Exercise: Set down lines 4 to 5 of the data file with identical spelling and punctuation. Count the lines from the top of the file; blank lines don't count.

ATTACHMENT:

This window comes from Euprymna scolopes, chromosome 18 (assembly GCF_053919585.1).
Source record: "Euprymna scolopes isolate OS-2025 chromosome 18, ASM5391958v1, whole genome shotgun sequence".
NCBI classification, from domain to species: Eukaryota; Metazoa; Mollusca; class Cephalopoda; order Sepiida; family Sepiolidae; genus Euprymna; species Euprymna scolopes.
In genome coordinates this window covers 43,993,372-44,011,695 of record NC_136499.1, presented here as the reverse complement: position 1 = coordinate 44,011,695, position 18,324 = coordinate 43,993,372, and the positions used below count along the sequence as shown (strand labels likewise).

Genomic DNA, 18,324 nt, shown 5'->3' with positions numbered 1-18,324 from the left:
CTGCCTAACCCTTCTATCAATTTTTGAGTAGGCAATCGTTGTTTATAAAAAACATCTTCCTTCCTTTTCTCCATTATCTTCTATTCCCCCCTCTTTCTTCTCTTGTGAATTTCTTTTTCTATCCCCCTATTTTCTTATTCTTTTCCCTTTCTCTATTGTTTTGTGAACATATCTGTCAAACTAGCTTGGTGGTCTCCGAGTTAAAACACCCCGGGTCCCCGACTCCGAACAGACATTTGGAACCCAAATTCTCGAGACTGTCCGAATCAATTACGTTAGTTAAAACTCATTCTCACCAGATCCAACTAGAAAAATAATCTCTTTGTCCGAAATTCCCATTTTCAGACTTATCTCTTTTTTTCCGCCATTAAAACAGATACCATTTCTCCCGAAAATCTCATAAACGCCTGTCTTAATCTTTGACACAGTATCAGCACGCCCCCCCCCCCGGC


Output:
In genome coordinates this window covers 43,993,372-44,011,695 of record NC_136499.1, presented here as the reverse complement: position 1 = coordinate 44,011,695, position 18,324 = coordinate 43,993,372, and the positions used below count along the sequence as shown (strand labels likewise).

Genomic DNA, 18,324 nt, shown 5'->3' with positions numbered 1-18,324 from the left: